Neuromuscular Integrative Action: “Dance Meets Yoga Meets Tae Kwon Do” at Baltimore Yoga Village

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We all know that exercise makes us feel better. Even the most dedicated couch potato feels the benefit of a brisk walk, or a game of Frisbee.  In recent years, yoga has grown in popularity due to its focus not just on physical wellness, but also on relaxation and spiritual or emotional well-being. However, yoga is not the only form of exercise that combines these qualities. If you’re looking for an exercise or movement practice that also encompasses mental and emotional health, you might want to turn to NIA—a practice “dance meets yoga meets tae kwon do,” as one instructor called it—that successfully integrates all that and more; leading to a holistic feeling of health with real results. Lola Manekin and Alba Azola are two local NIA instructors who teach classes at Baltimore Yoga Village. We asked them to fill us in about what NIA really is, and how we can reap its many benefits.NIA 3

Baltimore Fishbowl: Baltimore Yoga Village always seems to bring in such interesting teachers with really diverse backgrounds. Tell us about yourselves. How did you get involved with NIA and with BYV?

Lola Manekin: I was born and raised in an island in Brazil called Florianopolis. Since very little, when my siblings and I got sick, we were always treated with acupuncture and homeopathy and there were only a few times in our lives we needed to take antibiotics. That inspired me to get my bachelor’s degree in Naturologia where I learned how to treat patients with many different powerful complementary therapies such as massage, reflexology, aromatherapy, hydrotherapy and others. I moved the US in 2004, received my massage license and then a master’s degree in Acupuncture in 2010 from Tai Sophia Institute…One of my initial draws to Nia was to engage more with the larger community in order to get my skills and beliefs out into the world. Yet what I found was so much more. NIA allows one to open up and heal in a cathartic way, in a safe and friendly environment and community. It gracefully combines energetic and physical movement in the body, mind, and spirit. There are movements that support the release of negative emotions, movements that encourage the opening of the heart, movements that support inner and outer strength, movements that build confidence and so much more.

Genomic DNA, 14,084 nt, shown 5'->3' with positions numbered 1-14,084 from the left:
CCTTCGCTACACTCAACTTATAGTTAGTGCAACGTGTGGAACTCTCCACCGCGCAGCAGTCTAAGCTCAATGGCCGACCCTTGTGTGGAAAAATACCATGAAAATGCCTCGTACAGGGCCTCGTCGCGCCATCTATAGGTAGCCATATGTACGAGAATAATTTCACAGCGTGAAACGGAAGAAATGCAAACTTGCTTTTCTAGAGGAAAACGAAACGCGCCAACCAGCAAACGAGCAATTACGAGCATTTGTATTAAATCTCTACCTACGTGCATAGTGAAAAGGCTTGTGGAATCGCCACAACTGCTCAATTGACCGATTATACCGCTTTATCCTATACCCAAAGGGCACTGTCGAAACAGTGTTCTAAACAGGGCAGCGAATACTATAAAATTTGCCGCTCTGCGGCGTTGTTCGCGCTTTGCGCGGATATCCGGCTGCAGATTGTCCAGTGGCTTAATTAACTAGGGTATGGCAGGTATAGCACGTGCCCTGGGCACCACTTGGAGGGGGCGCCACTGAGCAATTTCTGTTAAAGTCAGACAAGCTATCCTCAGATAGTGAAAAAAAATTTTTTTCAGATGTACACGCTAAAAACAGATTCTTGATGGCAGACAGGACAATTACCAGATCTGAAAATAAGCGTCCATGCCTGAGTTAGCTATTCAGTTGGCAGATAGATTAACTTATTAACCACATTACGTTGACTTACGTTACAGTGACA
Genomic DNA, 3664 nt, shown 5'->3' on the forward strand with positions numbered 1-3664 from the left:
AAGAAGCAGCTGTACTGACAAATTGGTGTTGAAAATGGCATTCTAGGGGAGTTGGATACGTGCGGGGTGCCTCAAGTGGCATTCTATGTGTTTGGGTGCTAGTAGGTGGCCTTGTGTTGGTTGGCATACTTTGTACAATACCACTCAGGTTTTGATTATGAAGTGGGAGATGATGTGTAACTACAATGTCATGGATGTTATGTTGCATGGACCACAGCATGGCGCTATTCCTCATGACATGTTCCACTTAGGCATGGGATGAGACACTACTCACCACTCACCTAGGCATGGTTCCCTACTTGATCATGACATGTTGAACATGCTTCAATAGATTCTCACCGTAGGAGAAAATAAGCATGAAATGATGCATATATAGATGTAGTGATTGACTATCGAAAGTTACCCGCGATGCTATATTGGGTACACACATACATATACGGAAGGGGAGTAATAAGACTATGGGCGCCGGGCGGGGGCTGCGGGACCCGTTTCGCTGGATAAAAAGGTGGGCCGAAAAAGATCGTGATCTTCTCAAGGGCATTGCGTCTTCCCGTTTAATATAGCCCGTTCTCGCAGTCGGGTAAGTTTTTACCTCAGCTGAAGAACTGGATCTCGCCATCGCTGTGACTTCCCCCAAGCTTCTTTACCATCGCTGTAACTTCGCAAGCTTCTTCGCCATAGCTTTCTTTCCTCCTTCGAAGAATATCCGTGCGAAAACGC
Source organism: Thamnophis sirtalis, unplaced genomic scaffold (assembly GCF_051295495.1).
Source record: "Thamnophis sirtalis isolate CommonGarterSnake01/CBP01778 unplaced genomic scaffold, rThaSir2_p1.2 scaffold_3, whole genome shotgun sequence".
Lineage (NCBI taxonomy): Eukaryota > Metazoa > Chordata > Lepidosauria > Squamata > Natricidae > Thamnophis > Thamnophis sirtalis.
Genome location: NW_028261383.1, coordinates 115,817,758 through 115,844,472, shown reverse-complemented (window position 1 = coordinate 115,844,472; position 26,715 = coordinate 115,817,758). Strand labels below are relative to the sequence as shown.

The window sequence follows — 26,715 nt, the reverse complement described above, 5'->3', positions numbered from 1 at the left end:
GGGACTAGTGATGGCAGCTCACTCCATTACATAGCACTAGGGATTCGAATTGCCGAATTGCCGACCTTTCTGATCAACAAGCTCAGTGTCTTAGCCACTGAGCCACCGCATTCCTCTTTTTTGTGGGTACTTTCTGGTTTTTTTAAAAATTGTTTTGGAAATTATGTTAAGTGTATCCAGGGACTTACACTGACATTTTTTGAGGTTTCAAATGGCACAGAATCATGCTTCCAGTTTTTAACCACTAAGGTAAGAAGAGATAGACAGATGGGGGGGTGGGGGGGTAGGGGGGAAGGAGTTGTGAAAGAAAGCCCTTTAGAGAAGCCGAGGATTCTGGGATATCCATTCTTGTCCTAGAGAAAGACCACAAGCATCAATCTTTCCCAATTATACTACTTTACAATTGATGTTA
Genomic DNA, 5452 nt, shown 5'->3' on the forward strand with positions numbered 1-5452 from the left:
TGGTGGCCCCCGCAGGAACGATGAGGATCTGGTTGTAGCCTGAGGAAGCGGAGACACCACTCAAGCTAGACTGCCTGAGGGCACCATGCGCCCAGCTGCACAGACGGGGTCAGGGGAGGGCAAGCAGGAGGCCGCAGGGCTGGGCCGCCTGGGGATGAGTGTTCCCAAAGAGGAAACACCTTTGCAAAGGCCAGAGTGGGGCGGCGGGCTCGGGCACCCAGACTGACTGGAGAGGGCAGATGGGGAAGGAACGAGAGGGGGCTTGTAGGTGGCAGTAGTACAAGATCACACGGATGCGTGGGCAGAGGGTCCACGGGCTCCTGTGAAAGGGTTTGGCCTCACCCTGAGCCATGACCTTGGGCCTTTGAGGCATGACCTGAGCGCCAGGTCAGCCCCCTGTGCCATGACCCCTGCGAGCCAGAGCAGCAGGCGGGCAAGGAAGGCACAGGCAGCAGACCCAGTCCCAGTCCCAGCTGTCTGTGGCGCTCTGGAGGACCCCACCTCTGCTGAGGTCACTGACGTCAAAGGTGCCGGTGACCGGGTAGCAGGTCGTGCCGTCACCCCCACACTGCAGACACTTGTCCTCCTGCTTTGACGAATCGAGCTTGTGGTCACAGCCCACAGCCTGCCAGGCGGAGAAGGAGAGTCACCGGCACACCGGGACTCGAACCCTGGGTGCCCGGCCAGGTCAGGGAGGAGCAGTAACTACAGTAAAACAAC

I brought NIA to Baltimore in 2011 and since then, there are only two more teachers (one is Alba) here but a few spread out around Maryland and DC.

Alba Azola: I was born and raised in San Juan Puerto Rico, and began studying classical ballet, gymnastics and jazz at the age of 4. When I was 13 years old I received a full scholarship to study at The Kirov Academy of Ballet in Washington D.C. and I completed three years of training. Upon my return to Puerto Rico I became a member of the company Ballet Concierto de Puerto Rico from 1995 to 2000. [Later,] I decided to pursue my dream of becoming a physician and obtained my Doctorate in Medicine at Ponce School of Medicine in 2008 and subsequently moved to Baltimore for a residency on Otolaryngology Head and Neck Surgery at the University of Maryland Medical Center.

During my residency, I lived in a stressful hostile environment where compassion, love of others and joy of life were considered a weakness rather than attributes. By the fourth year of residency, I had lost myself and my purpose in life, I was spiritually bankrupt, and a deep depression ensued. Finding my way out of darkness has not been a simple task but it definitely has been a gratifying one. I started taking care of myself, asking for help and getting to know me. I became a volunteer at the Esperanza Center, which allowed me to reconnect with my Latin culture, strengthening my sense of community, service, and purpose. A friend brought me to my first NIA Class at the Baltimore Yoga Village with Lola; it’s hard to put into words what I felt that day, all I can say is that it felt amazing and I wanted more. Six months after I started taking class, I decided to fly to the NIA HQ in Portland for my white belt so that I could become a teacher and share NIA with others.